Home & Garden Columns

Wildfire and Freeways: Why Did the Bobcat Cross the Road?

By Joe Eaton Special to the Planet
Tuesday May 09, 2006

I’ve seen only a handful of bobcats in my life, most of them in or around Point Reyes and the Marin Headlands. My one East Bay encounter was about a decade ago, while heading out to Briones Regional Park on a spring morning. The cat was crossing Bear Creek Road near the reservoir, not being in a particular hurry about it. The first reaction in such sightings tends to be “funny-looking dog,” and then you notice the pointed ears and the abbreviated tail. 

I thought about that bobcat recently when I read a commentary in Nature about a study that appeared in the journal Molecular Ecology. It was about the impact of the Ventura Freeway on the population genetics of mid-sized predatory mammals, specifically bobcats and coyotes. 

The Ventura, with 10 to 12 lanes and a daily load of 150,000 vehicles, is a much bigger deal than Bear Creek Road. It slices between the Santa Monica Mountains to the south and additional undisturbed (for now) habitat to the north. To some creatures, it’s a barrier as absolute as an ocean or a mountain range. To others, it’s more of a filter. The study in question, led by S. P. D. Riley, tried to quantify just how such a manmade filter works. 

Riley and colleagues spent seven years trapping bobcats and coyotes on both sides of the freeway, taking samples for genetic analysis, and rigging them with radio transmitters. Telemetry showed that there was some cross-road traffic: at some point during the study period, 11.5 percent of the bobcats and 4.5 percent of the coyotes crossed the freeway. That’s not a lot, but it might be enough to help maintain connectivity between the populations on either side and reduce inbreeding. 

But the genetic picture didn’t exactly mirror the crossing statistics. Looking at seven microsatellite loci—highly variable DNA markers that provide good clues to population structure—the authors saw significant differences between populations north and south of the Ventura for both bobcats and coyotes. Estimates of migration rates from genetic data alone were three to 18 times lower than estimates based on the radiotelemetry results. It looked as if both species were crossing the freeway but not sticking around to establish territories, mate, and rear offspring. They were tourists, not colonizers.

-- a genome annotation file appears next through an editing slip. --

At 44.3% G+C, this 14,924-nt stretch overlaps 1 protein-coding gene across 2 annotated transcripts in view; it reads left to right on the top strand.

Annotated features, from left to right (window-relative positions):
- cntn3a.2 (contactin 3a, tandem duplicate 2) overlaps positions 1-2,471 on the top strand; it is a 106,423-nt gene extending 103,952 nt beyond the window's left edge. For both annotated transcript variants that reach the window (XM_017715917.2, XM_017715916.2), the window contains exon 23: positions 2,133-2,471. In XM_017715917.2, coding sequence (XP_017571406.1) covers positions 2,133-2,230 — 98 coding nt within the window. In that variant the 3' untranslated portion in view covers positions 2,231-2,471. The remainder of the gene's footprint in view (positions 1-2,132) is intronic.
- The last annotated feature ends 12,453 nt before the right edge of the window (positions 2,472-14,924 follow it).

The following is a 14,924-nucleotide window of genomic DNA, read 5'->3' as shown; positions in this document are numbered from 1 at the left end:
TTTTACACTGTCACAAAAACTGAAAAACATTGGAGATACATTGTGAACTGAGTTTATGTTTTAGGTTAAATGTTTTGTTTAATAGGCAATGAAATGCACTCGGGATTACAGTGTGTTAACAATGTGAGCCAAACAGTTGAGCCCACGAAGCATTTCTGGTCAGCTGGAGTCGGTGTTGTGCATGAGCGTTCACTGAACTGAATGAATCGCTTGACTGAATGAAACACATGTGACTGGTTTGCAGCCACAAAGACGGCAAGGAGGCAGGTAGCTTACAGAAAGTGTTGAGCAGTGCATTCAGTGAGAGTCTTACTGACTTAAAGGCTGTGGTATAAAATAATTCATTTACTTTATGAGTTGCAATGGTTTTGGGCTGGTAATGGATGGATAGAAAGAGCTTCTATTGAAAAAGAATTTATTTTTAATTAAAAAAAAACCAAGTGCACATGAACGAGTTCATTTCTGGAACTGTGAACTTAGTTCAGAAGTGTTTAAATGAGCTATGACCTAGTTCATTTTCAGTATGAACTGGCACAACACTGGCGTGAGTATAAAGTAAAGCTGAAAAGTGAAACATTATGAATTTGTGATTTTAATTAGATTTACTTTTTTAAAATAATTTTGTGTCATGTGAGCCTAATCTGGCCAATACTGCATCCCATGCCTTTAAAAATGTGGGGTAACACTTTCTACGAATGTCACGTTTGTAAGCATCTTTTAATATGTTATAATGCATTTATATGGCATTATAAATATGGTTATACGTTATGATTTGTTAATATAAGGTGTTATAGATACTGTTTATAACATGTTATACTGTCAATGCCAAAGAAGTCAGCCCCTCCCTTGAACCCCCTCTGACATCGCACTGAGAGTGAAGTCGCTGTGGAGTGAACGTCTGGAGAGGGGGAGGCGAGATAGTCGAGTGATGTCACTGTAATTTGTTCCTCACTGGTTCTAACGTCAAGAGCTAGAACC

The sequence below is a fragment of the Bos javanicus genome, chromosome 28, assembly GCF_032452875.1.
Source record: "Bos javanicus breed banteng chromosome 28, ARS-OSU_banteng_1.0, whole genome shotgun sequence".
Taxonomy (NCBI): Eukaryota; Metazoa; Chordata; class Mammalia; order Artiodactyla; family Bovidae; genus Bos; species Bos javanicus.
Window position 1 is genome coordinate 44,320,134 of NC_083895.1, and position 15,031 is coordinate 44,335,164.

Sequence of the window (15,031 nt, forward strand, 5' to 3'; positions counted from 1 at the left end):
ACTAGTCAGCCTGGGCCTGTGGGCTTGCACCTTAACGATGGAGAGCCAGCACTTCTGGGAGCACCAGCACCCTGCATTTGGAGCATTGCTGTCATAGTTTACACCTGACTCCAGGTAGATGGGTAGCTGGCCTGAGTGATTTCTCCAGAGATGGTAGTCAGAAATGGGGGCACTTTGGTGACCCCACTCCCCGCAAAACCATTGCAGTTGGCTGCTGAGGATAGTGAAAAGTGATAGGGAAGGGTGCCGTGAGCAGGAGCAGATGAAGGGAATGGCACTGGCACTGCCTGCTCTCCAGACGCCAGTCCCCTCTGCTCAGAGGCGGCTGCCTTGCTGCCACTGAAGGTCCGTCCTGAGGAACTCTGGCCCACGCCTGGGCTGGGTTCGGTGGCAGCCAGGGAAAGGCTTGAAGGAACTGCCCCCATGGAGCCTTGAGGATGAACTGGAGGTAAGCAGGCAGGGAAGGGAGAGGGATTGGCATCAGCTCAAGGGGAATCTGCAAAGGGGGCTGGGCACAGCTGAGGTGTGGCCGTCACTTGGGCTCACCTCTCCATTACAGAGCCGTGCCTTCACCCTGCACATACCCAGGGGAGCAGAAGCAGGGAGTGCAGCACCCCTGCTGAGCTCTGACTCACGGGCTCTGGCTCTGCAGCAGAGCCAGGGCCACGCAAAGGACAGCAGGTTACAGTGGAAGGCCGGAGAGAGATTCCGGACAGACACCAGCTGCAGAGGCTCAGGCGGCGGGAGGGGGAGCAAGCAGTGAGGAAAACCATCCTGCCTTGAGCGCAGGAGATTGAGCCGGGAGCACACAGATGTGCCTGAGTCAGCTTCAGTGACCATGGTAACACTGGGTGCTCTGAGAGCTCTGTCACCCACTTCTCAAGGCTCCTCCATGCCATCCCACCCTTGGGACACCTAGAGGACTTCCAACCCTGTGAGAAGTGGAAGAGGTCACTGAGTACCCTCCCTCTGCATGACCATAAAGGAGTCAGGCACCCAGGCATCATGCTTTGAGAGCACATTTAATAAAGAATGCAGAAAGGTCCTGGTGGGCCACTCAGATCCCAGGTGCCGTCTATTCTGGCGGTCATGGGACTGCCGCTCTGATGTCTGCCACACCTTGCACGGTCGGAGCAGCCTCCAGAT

Six of the 10 tagged bobcats that made the crossing returned to their point of origin, and neither of two females that settled in on the other side produced litters the next spring. Only one of five coyotes remained on the other side during the mating season. Mapping coyote and bobcat territories, the biologists discovered what they called a “home-range pile-up” effect. Territories didn’t straddle the freeway, and those that bordered it overlapped with territories farther away. So a young, ambitious bobcat venturing from south of the Ventura to the north side would find the suitable habitat filled up, and would be unable to stake out turf of its own, find a mate, and produce more bobcats. 

It’s not like the Ventura Freeway is the only constraint to the movement of bobcats and coyotes, of course. These creatures are effectively island dwellers, hemmed in by roads, houses, and malls. And as E. O. Wilson and Robert MacArthur proposed back in 1963 and Robert Soulé and other biologists have confirmed, island populations have trouble maintaining themselves without an inflow of immigrants. The smaller the “island”—whether surrounded by water or concrete—the greater the risk of inbreeding, depression, losses to disease or other stochastic factors, and eventual extinction. 

That’s the whole point of the Wildlands Project, still hanging in there although its estimable magazine Wild Earth folded last year, trying to bridge the isolated fragments of wildlife habitat so genes can still flow among the pieces of a metapopulation. Soulé and his partners in the project have grandiose visions about linking wolf populations from Maine to New Mexico. More pragmatically, they—and mainstream groups like The Nature Conservancy—have helped establish local landscape corridors all over North America, from the Boundary Waters to the Rio Grande Valley.  

No one was thinking about habitat connectivity when the Interstate Highway System was built, and the freeways aren’t coming down any time soon, regardless of the price of gas. But it’s possible to tinker with the system, add overcrossings and undercrossings that will allow animals to disperse and establish new territories. The scale will vary, of course, and a toad or snake crossing won’t look much like a bobcat or mountain lion corridor. 

It’s ironic that while environmental groups have been working to mitigate the consequences of our fragmentation of the landscape, the politicians are pushing for the biggest barrier yet, the Great Wall of Separation along the U.S.-Mexican border. What would keep out illegal immigrants would also affect endangered borderlands species like the jaguar, ocelot, and Sonoran pronghorn, dooming some populations to extinction. When you reckon up the cost of xenophobia, don’t forget the collateral damage to wildlife. Some things are even worse than freeways. 



Photograph Courtesy http://philip.greenspun.com  

A bobcat keeps a wary watch from its arboreal perch.?